The advantage of this therapy can be done by the people themselves or the patient plays an active role for the disease recover quickly. This therapy can increase patient confidence that the disease must be cured

    • kenneth angel says:

      So why isn’t it taking over the world of pain medicine? I’ve been using psychological therapies for decaids… they are adjuncts at best… frauds at worst but never replace conventional medicine for the seriously injured.

      Cite your unbiased, neutral, controlled studies!

      Kenneth Angel MHA, Psy. T.; J.D.

  2. […] such as enjoying a beautiful sunset or the special feeling of closeness with a loved one. MORE __________________ Kinda funny how, instead of a 'sequester', the Wall Street bankers got […]

  3. […] The University of Utahs Eric Garland said his teams technique not only helps relieve pain, but can also decrease prescription opioid misuse among chronic pain patients. A variety of therapies are used to treat chronic pain including over-the-counter pain relievers, exercise and diet, alternative medical therapies such as acupuncture, and prescription opiate-based pain medications , which can have serious side chiropractor north york effects and lead to dependency. Garland calls his new intervention technique Mindfulness-Oriented Recovery Enhancement (MORE) and said it is designed to train people to react differently to pain, stress and opioid-related cues. Mental interventions can address physical problems, like pain, on both psychological and biological levels because the mind and body are interconnected, Garland said. Anything that happens in the brain happens in the bodyso by changing brain functioning, you alter the functioning of the body. Eric Garland, from the University of Utah, developed a new mindfulness-focused treatment for people with chronic pain (Nick Steffens) In a study published online in the Journal of Consulting and Clinical Psychology, Garland said the new treatment method led to a 63- percent reduction in the misuse of opioids , as compared to a 32-percent decrease among those who took part in a conventional support group . Patients who were a part of the new treatment group also reported a 22 percent drop in pain-related impairment, something that the researchers said continued for three months after the end of their treatment period. According to Garland, the MORE technique zeroes in on the basic processes involved in both chronic pain and the abuse of opioids, by combining three therapeutic components; mindfulness training, reappraisal and savoring. The mindfulness training component consists of training the patients mind to increase its awareness, gain control over their attention, and learn to control automatic habits. The reappraisal module is the process of taking the meaning of a stressful or negative experience and turning it around in such a way that it is seen as something positive and promotes growth. Savoring is a method of learning that teaches patients to center their attention on positive events in their lives, heightening their sensitivity to naturally occurring positive experiences, such as enjoying a beautiful sunset or the special feeling of closeness with a loved one. Painkillers containing opioids are sometimes prescribed for chronic pain, but can have serious side effects and could promote dependency. (e-Magine Art.com via Flickr/Creative Commons) Right now, Garlands MORE technique is being tested in a preliminary brain imaging trial as a way to help smokers quit the habit. For the original version including any supplementary north york chiropractor images or video, visit http://blogs.voanews.com/science-world/2014/02/05/can-power-of-the-mind-control-chronic-pain/ […]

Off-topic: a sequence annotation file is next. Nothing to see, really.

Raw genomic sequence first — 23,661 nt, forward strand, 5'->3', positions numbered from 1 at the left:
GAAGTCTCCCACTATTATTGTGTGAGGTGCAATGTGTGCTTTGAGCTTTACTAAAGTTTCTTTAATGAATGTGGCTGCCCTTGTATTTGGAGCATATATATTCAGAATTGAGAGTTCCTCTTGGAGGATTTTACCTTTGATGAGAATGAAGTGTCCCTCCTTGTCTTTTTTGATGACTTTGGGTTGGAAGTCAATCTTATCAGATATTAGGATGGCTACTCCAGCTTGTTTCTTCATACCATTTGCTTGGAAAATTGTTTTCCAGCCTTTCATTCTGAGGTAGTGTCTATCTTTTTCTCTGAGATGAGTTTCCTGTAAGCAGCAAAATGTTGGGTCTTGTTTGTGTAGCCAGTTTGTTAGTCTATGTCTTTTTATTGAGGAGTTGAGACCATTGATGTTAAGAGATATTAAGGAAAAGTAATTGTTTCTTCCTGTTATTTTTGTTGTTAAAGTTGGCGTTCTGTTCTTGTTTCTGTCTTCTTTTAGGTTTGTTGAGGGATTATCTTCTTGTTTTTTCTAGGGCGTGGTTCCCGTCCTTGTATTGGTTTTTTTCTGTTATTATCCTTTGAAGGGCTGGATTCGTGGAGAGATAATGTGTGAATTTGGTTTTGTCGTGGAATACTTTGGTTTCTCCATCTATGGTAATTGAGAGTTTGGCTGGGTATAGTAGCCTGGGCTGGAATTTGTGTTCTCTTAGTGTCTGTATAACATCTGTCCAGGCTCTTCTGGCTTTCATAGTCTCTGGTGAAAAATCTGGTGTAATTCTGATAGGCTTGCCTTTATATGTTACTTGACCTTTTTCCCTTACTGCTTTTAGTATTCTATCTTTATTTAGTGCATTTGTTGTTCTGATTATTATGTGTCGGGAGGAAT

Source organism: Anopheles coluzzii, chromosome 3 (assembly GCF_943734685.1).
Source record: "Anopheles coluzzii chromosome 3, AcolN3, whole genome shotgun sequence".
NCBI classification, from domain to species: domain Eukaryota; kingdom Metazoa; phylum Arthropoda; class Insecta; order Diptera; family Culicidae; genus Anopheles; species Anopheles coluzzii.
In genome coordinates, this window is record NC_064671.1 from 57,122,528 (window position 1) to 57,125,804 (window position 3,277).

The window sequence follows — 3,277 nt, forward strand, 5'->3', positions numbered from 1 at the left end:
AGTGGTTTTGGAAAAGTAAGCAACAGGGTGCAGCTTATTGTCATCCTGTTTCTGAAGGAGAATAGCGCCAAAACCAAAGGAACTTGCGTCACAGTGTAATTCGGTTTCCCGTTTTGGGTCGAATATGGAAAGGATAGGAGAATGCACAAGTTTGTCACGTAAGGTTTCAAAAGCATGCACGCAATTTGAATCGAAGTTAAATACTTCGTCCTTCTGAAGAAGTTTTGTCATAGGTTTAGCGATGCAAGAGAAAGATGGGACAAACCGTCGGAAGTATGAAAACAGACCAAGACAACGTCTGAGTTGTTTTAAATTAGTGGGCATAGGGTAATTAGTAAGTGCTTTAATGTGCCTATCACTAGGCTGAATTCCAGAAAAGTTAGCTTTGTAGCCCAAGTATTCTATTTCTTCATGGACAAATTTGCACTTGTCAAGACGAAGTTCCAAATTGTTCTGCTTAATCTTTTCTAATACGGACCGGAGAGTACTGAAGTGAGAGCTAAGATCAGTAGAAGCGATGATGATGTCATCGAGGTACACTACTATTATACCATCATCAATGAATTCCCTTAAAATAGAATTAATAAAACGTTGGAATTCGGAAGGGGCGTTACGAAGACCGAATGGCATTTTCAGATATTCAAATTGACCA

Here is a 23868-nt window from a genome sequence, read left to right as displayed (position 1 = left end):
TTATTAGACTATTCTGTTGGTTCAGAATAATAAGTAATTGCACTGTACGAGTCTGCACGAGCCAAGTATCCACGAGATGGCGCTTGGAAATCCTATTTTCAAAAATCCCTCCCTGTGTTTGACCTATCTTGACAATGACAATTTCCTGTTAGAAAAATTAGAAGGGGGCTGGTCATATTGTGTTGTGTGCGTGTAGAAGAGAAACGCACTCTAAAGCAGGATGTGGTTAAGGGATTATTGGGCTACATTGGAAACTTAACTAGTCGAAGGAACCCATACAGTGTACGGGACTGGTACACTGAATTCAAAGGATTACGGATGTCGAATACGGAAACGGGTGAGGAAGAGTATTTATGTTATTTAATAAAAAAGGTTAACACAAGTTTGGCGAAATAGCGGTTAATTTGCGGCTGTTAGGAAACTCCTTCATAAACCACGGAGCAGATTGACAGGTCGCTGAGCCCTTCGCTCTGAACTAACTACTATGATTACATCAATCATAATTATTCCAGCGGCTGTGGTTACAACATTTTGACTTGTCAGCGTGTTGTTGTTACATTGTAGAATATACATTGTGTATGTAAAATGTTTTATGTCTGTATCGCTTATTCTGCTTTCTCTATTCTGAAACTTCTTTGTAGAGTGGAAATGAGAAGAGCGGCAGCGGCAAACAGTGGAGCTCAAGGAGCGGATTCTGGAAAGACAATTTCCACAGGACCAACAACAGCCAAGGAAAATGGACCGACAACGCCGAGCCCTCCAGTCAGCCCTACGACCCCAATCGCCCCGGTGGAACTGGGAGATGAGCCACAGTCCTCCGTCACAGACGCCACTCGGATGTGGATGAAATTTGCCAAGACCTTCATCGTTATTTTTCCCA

About Science World

Science World

Science World is VOA’s on-air and online magazine covering science, health, technology and the environment.

Hosted by Rick Pantaleo, Science World‘s informative, entertaining and easy-to-understand presentation offers the latest news, features and one-on-one interviews with researchers, scientists, innovators and other news makers.

Listen to a Recent Program

Listen Sidebar

Broadcast Schedule

Broadcast Schedule

Science World begins after the newscast on Friday at 2200, Saturday at 0300, 1100 and 1900 and Sunday at 0100, 0400, 0900, 1100 and 1200.

Science World may also be heard on some VOA affiliates after the news on Saturday at 0900 and 1100. (All times UTC).

Contact Us

E-Mail
science@voanews.com

Postal Mail
Science World
Voice of America
330 Independence Ave., SW
Washington, DC 20237
USA